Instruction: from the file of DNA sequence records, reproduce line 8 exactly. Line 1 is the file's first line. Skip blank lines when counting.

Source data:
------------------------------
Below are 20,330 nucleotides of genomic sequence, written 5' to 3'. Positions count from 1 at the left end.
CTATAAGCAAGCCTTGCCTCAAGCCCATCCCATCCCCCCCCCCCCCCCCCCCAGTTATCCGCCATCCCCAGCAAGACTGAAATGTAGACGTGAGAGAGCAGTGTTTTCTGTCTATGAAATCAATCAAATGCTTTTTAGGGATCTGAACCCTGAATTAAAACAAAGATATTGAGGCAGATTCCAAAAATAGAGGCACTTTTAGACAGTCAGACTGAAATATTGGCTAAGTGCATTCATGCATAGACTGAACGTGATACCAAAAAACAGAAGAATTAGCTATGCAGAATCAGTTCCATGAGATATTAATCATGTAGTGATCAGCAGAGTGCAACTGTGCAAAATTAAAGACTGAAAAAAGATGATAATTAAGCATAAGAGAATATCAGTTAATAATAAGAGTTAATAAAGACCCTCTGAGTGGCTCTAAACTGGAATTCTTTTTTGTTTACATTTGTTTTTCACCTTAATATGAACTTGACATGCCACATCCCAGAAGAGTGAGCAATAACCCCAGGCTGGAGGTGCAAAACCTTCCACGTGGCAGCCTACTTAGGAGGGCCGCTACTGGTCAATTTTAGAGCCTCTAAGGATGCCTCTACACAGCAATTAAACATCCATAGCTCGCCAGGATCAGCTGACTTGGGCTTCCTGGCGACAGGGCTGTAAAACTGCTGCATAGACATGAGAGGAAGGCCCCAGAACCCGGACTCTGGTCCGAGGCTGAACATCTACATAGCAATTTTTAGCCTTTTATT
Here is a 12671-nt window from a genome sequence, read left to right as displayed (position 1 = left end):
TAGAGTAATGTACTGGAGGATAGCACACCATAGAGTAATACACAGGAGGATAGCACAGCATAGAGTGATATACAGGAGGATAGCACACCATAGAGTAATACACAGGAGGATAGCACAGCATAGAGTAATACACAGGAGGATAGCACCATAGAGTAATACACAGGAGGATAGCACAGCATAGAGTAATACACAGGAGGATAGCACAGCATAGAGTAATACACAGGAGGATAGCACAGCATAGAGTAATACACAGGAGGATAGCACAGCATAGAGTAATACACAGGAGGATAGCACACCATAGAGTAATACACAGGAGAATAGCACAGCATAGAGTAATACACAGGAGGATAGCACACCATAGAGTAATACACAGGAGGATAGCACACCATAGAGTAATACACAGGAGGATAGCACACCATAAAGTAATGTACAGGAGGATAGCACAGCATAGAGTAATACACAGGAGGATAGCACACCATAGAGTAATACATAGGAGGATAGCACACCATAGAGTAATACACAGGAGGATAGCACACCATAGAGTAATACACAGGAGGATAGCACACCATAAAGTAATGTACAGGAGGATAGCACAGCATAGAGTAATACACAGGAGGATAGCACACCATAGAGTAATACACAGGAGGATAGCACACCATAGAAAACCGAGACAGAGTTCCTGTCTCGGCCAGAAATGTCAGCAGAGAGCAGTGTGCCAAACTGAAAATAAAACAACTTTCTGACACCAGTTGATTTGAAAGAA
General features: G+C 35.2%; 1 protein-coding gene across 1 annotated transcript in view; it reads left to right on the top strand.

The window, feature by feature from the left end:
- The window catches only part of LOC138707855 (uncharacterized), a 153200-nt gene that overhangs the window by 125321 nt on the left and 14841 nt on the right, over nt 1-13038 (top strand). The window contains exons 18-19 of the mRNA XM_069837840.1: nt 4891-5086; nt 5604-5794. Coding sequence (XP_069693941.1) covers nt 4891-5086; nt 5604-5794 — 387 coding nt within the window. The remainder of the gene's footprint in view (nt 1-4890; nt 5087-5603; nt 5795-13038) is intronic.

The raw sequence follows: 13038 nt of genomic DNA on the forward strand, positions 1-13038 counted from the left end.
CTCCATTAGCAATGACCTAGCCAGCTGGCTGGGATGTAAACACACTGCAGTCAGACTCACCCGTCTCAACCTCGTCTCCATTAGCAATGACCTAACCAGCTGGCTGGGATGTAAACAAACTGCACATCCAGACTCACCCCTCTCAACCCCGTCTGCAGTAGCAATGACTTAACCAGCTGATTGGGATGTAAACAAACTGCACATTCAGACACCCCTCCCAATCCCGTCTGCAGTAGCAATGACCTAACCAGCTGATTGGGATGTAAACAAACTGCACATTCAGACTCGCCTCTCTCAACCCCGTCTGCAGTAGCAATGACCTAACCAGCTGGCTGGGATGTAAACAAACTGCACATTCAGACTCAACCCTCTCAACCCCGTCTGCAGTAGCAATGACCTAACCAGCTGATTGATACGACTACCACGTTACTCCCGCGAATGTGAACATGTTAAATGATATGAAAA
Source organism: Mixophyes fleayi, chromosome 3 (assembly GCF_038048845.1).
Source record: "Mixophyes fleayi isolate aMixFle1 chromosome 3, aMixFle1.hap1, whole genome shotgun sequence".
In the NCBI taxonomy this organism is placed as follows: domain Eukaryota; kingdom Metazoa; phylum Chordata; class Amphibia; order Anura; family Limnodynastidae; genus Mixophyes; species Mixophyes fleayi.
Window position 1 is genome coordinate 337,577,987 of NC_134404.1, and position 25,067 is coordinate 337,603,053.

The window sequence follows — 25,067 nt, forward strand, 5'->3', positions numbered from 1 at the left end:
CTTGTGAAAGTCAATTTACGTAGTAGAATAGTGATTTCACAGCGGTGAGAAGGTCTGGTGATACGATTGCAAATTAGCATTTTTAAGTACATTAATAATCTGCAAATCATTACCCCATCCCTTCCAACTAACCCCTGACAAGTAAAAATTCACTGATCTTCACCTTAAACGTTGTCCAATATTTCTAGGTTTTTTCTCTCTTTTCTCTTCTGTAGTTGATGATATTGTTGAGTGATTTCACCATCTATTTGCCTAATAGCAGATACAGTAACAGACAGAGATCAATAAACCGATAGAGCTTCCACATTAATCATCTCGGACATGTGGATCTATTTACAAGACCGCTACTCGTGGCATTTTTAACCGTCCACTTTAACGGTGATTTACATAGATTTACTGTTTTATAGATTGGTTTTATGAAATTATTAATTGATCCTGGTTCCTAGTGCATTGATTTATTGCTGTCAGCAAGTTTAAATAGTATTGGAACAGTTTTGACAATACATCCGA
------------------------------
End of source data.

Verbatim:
The raw sequence follows: 13038 nt of genomic DNA on the forward strand, positions 1-13038 counted from the left end.